We do not know why people say and do things they say and do. If we have questions about it, I think we should just ask and answer them directly, rather than make assumptions about motives (which, generally, are negative [fear, ignorance, placating or other hypocrisy, etc.]) and close off any chance at possible communication right away. What remains then is just us judging the other person's statements and behavior through the lens of our own, often unfair and untrue, assumptions. Perhaps we could take each other at face value from time to time (just a suggestion), as equals, without resorting to judgment, which surely makes any attempts at mutual understanding futile.

A while ago one of the many Anons suggested that listening (without knee-jerking judgment, I'd add) may be the way to go. I'd second that (and I'm as guilty of knee-jerking as anyone, from what you can already tell, no doubt).

I'd also like to second CMC's request: "Personally, Steve, I wish you, or the others, would choose to actively "ref" the damn thing, rather than acting as silent, or back-door, participants. I think being told where our logic goes astray would probably be helpful."

Yes, indeed.

Anonymous said...

One person's logic is another person's insanity. I think that has been discussed before. As far as judgments go, we have to make judgments or we would not be able to survive. I do like to give a person fair enough time to let me know what type of blogger he or she is before I make a judgment, but make a judgment I will.

As far as personal goes, don’t discuss your personal life! Keep to the topics and do not try to relate everything to your life experience. If you do discuss your personal life to make a point, at least understand it is “your” experience and may not pertain to everyone on the planet. I have problems when people want it both ways. They want to discuss an issue, but everything comes back to what he or she experienced. That is where it gets personal for people besides boring.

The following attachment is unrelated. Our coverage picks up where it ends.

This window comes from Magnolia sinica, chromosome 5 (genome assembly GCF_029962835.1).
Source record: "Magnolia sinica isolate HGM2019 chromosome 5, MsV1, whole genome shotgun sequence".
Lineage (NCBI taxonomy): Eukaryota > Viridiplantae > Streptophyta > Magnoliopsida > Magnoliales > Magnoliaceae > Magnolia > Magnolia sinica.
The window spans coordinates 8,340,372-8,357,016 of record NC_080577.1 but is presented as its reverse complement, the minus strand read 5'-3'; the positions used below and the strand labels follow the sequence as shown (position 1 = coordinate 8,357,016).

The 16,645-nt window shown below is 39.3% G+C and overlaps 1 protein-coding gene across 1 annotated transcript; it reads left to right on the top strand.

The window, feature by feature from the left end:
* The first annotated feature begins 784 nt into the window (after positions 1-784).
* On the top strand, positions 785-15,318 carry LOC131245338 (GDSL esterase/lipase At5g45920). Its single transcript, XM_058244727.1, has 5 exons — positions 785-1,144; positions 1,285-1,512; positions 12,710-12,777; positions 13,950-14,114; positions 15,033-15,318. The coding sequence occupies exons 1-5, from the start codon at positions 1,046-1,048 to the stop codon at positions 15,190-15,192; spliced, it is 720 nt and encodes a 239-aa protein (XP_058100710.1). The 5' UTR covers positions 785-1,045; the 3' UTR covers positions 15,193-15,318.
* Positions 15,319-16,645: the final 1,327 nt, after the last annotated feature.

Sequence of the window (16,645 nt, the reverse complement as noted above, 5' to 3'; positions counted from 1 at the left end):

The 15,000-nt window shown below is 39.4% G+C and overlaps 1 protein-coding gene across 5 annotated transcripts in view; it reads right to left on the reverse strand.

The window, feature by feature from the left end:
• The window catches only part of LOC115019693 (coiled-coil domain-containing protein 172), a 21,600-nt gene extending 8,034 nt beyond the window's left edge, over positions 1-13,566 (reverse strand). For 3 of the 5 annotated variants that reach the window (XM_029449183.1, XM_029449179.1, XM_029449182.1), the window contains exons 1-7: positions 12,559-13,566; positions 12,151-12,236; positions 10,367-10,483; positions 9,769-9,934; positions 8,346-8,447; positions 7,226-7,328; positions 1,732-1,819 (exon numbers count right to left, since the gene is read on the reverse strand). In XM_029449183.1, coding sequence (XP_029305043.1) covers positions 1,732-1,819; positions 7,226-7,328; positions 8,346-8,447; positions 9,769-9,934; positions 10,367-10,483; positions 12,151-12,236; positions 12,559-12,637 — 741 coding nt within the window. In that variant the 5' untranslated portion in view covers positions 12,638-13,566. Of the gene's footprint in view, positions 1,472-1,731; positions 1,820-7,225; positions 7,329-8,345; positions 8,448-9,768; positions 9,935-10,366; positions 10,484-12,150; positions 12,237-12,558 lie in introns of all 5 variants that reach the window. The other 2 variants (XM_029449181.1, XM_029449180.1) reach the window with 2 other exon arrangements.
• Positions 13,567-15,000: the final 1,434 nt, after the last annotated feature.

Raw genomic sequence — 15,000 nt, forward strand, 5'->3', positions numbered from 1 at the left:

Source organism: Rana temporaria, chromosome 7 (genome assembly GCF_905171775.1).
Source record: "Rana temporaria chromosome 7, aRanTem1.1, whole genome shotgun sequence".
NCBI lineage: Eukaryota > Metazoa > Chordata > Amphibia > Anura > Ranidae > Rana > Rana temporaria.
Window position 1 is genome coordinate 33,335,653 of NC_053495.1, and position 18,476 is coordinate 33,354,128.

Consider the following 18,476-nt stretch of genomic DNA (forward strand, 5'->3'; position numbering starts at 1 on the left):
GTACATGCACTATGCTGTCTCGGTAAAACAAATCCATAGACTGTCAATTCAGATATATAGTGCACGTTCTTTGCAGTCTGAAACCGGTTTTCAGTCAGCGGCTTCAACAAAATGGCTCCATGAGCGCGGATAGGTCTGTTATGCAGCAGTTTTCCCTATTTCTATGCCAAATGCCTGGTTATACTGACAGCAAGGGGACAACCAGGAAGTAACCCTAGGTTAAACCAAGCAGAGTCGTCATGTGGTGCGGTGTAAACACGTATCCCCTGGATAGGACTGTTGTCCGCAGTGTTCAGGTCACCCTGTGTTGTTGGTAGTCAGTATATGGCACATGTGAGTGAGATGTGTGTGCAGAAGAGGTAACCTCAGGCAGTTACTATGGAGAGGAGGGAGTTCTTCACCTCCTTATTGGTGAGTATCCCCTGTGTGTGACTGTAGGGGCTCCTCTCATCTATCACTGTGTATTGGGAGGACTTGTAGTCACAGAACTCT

I also expect that if a person insults another, he or she should understand why that person might not be too friendly to them later. I don’t care if a person is insecure, lonely, ignorant, or fearful, being uncivil is being uncivil. Civility means consideration of others and if you are unable to do that, no “civil” discussion can take place. All discussions will go down into petty personal attacks and white noise. I am not going to “ref” anyone. My children do not blog yet so there is no one here for me to “ref.”

I do not contact Steve off blog, because we have a communications issue and I think it is pointless to do so. I say “red” and Steve hears “green.” That sometimes happens with people and it’s called life. I still comment on his blog though. No I do not think the blog is solving anything, but sometimes it’s interesting.

Steve Salerno said...

I do not contact Steve off blog, because we have a communications issue and I think it is pointless to do so. I say “red” and Steve hears “green.”

What communication issue? What are you, crazy? And what do you mean I hear "green" when you say "red"? It's the other way around....!

(This is irony, Anon and folks. Chill, please.)